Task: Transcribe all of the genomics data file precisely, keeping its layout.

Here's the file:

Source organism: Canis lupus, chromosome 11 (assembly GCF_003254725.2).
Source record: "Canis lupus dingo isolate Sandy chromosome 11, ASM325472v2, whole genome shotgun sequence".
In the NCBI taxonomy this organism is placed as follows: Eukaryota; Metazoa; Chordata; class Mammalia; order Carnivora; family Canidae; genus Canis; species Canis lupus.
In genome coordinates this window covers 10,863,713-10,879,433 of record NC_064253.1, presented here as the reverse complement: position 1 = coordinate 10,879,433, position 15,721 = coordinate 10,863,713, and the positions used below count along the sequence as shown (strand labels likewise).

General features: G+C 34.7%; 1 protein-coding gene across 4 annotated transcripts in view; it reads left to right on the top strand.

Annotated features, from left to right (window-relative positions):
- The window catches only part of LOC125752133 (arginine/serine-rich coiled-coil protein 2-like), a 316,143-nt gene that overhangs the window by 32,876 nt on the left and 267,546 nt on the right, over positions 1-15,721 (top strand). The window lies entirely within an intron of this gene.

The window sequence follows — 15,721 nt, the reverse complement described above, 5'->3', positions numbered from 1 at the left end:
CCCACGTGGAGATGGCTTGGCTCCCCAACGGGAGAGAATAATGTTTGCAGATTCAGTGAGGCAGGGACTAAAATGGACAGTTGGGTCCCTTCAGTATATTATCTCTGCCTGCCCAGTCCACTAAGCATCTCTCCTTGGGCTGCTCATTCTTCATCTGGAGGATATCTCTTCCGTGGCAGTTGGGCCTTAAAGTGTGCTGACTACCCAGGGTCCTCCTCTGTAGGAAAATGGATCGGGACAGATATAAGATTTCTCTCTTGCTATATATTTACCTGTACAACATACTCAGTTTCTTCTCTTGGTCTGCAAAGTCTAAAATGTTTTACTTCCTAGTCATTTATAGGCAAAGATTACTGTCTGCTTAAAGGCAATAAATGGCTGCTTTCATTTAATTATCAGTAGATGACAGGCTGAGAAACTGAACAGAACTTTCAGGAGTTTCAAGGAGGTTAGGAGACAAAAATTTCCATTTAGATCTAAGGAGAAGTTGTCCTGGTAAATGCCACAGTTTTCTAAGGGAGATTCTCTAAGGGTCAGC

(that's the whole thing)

Source organism: Canis lupus, chromosome 11 (assembly GCF_003254725.2).
Source record: "Canis lupus dingo isolate Sandy chromosome 11, ASM325472v2, whole genome shotgun sequence".
In the NCBI taxonomy this organism is placed as follows: Eukaryota; Metazoa; Chordata; class Mammalia; order Carnivora; family Canidae; genus Canis; species Canis lupus.
In genome coordinates this window covers 10,863,713-10,879,433 of record NC_064253.1, presented here as the reverse complement: position 1 = coordinate 10,879,433, position 15,721 = coordinate 10,863,713, and the positions used below count along the sequence as shown (strand labels likewise).

General features: G+C 34.7%; 1 protein-coding gene across 4 annotated transcripts in view; it reads left to right on the top strand.

Annotated features, from left to right (window-relative positions):
- The window catches only part of LOC125752133 (arginine/serine-rich coiled-coil protein 2-like), a 316,143-nt gene that overhangs the window by 32,876 nt on the left and 267,546 nt on the right, over positions 1-15,721 (top strand). The window lies entirely within an intron of this gene.

The window sequence follows — 15,721 nt, the reverse complement described above, 5'->3', positions numbered from 1 at the left end:
CCCACGTGGAGATGGCTTGGCTCCCCAACGGGAGAGAATAATGTTTGCAGATTCAGTGAGGCAGGGACTAAAATGGACAGTTGGGTCCCTTCAGTATATTATCTCTGCCTGCCCAGTCCACTAAGCATCTCTCCTTGGGCTGCTCATTCTTCATCTGGAGGATATCTCTTCCGTGGCAGTTGGGCCTTAAAGTGTGCTGACTACCCAGGGTCCTCCTCTGTAGGAAAATGGATCGGGACAGATATAAGATTTCTCTCTTGCTATATATTTACCTGTACAACATACTCAGTTTCTTCTCTTGGTCTGCAAAGTCTAAAATGTTTTACTTCCTAGTCATTTATAGGCAAAGATTACTGTCTGCTTAAAGGCAATAAATGGCTGCTTTCATTTAATTATCAGTAGATGACAGGCTGAGAAACTGAACAGAACTTTCAGGAGTTTCAAGGAGGTTAGGAGACAAAAATTTCCATTTAGATCTAAGGAGAAGTTGTCCTGGTAAATGCCACAGTTTTCTAAGGGAGATTCTCTAAGGGTCAGC